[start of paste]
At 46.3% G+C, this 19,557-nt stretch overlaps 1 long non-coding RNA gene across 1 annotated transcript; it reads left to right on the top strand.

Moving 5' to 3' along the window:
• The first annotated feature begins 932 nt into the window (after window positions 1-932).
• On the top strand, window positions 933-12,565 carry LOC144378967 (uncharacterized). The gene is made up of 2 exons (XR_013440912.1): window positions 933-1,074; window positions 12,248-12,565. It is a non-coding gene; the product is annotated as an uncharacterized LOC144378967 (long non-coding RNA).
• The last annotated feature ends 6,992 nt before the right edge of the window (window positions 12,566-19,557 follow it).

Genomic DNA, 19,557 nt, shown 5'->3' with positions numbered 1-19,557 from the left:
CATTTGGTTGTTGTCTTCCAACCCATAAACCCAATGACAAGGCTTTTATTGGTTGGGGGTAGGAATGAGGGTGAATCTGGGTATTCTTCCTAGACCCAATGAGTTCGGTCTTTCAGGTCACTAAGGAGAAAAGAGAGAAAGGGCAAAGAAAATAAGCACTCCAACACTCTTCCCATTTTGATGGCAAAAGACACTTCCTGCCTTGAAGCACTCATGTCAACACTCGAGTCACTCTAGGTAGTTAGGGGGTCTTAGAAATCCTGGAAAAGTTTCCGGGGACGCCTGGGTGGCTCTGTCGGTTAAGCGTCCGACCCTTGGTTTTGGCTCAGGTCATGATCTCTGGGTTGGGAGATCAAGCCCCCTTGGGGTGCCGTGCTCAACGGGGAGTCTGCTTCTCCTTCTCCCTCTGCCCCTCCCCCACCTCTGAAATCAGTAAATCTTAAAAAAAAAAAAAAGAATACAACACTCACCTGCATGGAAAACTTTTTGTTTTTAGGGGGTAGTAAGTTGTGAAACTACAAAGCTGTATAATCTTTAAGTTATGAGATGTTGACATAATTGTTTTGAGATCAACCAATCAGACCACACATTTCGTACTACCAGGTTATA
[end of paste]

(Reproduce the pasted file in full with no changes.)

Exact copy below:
At 46.3% G+C, this 19,557-nt stretch overlaps 1 long non-coding RNA gene across 1 annotated transcript; it reads left to right on the top strand.

Moving 5' to 3' along the window:
• The first annotated feature begins 932 nt into the window (after window positions 1-932).
• On the top strand, window positions 933-12,565 carry LOC144378967 (uncharacterized). The gene is made up of 2 exons (XR_013440912.1): window positions 933-1,074; window positions 12,248-12,565. It is a non-coding gene; the product is annotated as an uncharacterized LOC144378967 (long non-coding RNA).
• The last annotated feature ends 6,992 nt before the right edge of the window (window positions 12,566-19,557 follow it).

Genomic DNA, 19,557 nt, shown 5'->3' with positions numbered 1-19,557 from the left:
CATTTGGTTGTTGTCTTCCAACCCATAAACCCAATGACAAGGCTTTTATTGGTTGGGGGTAGGAATGAGGGTGAATCTGGGTATTCTTCCTAGACCCAATGAGTTCGGTCTTTCAGGTCACTAAGGAGAAAAGAGAGAAAGGGCAAAGAAAATAAGCACTCCAACACTCTTCCCATTTTGATGGCAAAAGACACTTCCTGCCTTGAAGCACTCATGTCAACACTCGAGTCACTCTAGGTAGTTAGGGGGTCTTAGAAATCCTGGAAAAGTTTCCGGGGACGCCTGGGTGGCTCTGTCGGTTAAGCGTCCGACCCTTGGTTTTGGCTCAGGTCATGATCTCTGGGTTGGGAGATCAAGCCCCCTTGGGGTGCCGTGCTCAACGGGGAGTCTGCTTCTCCTTCTCCCTCTGCCCCTCCCCCACCTCTGAAATCAGTAAATCTTAAAAAAAAAAAAAAGAATACAACACTCACCTGCATGGAAAACTTTTTGTTTTTAGGGGGTAGTAAGTTGTGAAACTACAAAGCTGTATAATCTTTAAGTTATGAGATGTTGACATAATTGTTTTGAGATCAACCAATCAGACCACACATTTCGTACTACCAGGTTATA